2. If you think you know a band based off one song, you probably don’t.
This principle became super apparent to me listening to to The Clash’s, London Calling. I had heard the title track of this album in an Amanda Bynes classic What A Girl Wants. The infamous “London Calling” track that has been used too many times by lazy movie makers who want to signal the geographic location of the film in the most obvious way, has been deemed in my head ever since as a cheesy European theme. Because of this, I sort of wrote off the band altogether, thinking it was another Village People situation, a more aesthetically pleasing one-hit-wonder. But listening through the entirety of this record showed me how wrong I was. It’s not that the rest of the album sounds much differently than “London Calling”, it’s more so that it made me appreciate just how good that song truly is. The Clash has a sound that is rough and deliberate but in the most comfortable and pleasing way possible. Specifically the song, “Rudie Can’t Fail” is what I’ve had on repeat ever since the first listen. Rudie is slang for “rude boy” which is late 60’s-70’s speak for urban kid. There’s a line in the song that says, “I went to the market to realize my soul cause what I need I just don’t have. First they curse and they press me til I hurt [but] Rudie can’t fail.” This song is a stand to a traditional way of living monotonously. Get married, get a job, don’t drink brew for breakfast; and how robotic and mindless it can be. He’s onto something. If you haven’t done yourself the kindness of listening through the album yet, do yourself a favor and stop reading this, cancel any near future plans, remove yourself from any distraction, and listen. Face melts or your money back.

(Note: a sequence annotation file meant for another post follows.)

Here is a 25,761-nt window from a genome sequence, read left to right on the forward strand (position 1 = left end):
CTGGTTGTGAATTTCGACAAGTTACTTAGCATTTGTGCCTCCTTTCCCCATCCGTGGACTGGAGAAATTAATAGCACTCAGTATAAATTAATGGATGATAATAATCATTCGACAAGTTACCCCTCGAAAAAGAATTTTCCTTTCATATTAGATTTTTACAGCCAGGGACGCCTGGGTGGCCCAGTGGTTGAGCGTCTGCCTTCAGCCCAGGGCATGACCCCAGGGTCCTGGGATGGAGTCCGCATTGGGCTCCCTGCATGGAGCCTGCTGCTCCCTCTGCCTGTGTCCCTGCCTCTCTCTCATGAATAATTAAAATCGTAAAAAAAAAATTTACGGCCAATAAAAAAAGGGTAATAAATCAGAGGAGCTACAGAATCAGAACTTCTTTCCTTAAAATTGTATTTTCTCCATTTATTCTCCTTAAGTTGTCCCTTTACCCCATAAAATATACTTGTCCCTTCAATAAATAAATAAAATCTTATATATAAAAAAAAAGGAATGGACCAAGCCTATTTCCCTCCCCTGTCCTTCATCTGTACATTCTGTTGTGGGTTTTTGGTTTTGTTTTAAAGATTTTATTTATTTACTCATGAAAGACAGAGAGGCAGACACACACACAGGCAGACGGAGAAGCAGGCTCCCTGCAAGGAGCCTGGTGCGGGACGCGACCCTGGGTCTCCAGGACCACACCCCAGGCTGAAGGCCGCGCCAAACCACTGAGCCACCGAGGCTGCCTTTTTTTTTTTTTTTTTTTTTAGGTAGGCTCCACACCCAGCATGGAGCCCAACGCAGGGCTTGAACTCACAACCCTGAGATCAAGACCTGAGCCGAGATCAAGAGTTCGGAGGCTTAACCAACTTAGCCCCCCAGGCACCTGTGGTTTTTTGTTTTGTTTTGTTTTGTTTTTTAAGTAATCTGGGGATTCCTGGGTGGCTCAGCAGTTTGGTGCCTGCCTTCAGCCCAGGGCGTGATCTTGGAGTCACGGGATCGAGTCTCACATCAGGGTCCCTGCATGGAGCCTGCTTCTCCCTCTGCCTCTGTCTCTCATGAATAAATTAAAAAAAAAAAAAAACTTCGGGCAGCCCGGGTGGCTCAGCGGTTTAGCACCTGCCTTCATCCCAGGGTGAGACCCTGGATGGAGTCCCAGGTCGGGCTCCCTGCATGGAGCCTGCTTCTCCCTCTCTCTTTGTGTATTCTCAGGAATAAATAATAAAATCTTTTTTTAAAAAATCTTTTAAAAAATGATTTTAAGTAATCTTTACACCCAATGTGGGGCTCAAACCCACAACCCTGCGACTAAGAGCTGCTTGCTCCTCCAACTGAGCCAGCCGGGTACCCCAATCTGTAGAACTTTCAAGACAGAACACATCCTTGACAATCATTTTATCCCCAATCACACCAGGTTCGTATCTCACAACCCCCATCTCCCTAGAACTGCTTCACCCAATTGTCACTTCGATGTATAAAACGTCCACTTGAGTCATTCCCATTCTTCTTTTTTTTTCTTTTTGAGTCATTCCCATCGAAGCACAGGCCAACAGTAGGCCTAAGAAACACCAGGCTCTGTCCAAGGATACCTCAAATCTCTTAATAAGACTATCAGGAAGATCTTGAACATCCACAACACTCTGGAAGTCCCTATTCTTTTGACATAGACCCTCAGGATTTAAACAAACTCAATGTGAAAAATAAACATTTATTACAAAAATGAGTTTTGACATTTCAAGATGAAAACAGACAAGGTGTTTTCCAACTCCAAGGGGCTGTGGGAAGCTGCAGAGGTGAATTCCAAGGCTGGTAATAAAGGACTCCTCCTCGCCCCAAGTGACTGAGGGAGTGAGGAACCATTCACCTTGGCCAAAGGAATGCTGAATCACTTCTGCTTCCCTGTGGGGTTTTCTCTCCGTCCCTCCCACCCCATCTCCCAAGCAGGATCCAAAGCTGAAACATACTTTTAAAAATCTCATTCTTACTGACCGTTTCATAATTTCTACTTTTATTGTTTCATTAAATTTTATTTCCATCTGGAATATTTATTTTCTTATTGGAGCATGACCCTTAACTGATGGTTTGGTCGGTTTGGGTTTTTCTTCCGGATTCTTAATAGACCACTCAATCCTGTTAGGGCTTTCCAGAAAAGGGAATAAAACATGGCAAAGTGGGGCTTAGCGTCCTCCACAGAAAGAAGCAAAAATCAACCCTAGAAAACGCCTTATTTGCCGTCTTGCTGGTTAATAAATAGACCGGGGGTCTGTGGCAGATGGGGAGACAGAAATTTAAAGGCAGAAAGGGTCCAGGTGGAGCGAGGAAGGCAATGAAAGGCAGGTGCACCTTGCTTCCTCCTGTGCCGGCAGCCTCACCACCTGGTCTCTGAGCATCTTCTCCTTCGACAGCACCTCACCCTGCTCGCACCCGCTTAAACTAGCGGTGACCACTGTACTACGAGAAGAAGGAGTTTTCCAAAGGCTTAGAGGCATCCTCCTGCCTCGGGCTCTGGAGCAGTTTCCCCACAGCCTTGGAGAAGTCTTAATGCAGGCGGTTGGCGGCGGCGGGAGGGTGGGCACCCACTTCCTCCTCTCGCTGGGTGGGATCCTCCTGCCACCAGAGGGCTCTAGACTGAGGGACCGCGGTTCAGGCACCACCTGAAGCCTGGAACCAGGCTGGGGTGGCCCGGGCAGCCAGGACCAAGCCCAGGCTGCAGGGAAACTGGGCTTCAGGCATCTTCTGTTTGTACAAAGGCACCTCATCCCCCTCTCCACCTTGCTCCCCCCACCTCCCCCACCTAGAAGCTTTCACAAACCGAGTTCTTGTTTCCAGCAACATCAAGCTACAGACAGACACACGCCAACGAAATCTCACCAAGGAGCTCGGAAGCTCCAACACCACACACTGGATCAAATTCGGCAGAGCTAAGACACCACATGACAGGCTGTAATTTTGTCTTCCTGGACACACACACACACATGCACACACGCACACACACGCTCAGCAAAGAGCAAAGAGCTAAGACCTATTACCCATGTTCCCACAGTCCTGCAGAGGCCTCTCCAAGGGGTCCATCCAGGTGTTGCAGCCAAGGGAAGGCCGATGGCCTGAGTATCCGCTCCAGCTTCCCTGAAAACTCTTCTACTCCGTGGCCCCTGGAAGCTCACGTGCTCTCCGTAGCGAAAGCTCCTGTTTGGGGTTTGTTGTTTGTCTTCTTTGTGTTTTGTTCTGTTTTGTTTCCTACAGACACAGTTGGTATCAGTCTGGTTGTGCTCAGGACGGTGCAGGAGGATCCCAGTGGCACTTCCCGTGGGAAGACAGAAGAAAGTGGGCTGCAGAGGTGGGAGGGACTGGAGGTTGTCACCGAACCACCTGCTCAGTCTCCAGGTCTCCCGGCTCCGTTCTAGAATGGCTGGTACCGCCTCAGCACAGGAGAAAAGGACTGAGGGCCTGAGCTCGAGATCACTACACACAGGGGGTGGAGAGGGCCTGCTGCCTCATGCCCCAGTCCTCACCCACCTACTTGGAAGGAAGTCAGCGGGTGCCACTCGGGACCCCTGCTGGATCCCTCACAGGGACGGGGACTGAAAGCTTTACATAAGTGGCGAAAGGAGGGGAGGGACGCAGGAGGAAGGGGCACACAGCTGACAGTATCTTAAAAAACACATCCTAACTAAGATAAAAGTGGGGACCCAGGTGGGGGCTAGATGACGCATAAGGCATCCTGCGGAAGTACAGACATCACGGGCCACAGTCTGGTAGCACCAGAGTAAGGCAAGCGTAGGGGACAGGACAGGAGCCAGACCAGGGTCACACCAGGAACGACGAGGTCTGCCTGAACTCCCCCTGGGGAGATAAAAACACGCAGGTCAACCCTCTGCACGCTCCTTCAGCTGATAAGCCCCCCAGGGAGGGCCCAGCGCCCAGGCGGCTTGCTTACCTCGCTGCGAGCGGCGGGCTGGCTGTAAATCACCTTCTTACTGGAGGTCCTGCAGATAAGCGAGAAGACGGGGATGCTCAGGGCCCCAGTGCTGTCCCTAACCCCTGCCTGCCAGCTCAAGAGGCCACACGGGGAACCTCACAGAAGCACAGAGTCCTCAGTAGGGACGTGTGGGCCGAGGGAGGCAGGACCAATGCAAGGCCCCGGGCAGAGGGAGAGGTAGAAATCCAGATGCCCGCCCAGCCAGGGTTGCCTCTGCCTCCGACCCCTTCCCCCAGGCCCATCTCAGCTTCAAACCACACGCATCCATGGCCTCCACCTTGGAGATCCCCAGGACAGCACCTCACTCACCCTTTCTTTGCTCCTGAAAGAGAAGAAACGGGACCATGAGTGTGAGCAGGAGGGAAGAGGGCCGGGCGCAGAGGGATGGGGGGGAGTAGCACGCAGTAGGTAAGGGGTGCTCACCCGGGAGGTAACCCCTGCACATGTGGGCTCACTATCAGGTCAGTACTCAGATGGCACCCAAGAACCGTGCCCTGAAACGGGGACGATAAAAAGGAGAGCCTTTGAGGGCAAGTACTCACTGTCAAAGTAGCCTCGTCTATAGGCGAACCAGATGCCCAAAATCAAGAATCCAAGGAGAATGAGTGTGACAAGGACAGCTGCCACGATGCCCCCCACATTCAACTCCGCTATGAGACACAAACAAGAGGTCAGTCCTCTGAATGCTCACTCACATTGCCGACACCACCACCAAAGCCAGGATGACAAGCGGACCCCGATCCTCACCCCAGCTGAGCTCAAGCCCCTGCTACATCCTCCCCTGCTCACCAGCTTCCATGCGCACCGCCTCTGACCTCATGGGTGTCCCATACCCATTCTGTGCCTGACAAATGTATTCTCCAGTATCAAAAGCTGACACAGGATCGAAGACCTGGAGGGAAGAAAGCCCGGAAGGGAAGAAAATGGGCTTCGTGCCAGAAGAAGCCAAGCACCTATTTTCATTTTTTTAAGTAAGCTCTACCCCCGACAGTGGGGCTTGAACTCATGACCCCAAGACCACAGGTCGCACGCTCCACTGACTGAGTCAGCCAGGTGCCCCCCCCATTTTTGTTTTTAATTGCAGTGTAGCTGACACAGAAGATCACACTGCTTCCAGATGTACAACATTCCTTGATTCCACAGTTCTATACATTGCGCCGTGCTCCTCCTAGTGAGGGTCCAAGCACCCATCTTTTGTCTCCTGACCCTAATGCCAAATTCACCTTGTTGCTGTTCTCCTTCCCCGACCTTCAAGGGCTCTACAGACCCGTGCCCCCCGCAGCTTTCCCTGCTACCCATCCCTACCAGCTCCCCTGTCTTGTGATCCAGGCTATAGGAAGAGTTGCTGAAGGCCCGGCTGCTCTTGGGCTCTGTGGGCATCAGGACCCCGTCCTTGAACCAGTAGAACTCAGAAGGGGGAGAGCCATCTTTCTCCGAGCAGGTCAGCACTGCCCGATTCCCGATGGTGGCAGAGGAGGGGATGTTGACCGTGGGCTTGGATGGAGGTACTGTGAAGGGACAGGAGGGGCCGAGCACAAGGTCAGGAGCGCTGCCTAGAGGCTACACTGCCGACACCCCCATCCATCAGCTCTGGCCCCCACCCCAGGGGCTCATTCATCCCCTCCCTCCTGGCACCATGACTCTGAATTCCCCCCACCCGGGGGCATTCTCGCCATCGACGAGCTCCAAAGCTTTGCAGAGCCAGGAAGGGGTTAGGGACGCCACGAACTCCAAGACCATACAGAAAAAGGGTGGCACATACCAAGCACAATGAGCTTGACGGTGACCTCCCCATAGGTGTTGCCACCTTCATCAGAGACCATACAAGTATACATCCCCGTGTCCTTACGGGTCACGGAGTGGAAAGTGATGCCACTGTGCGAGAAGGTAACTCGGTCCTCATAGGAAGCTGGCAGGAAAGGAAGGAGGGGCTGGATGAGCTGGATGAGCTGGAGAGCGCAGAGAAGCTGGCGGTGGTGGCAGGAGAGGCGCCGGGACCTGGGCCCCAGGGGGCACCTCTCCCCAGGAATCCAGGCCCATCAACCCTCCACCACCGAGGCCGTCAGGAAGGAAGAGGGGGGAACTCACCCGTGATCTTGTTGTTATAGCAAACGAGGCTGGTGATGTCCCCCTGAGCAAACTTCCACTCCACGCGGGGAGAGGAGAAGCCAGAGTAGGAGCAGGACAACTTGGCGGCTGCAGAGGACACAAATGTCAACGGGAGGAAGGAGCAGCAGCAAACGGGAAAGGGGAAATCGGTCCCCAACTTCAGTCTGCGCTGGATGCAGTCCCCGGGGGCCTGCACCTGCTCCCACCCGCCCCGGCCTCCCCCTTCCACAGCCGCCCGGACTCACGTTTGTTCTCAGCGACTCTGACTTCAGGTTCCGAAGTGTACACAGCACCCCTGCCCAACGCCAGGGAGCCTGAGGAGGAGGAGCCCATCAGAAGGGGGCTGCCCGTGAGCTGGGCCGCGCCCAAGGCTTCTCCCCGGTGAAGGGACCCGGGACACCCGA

3. David Bowie is worth all the hype and more.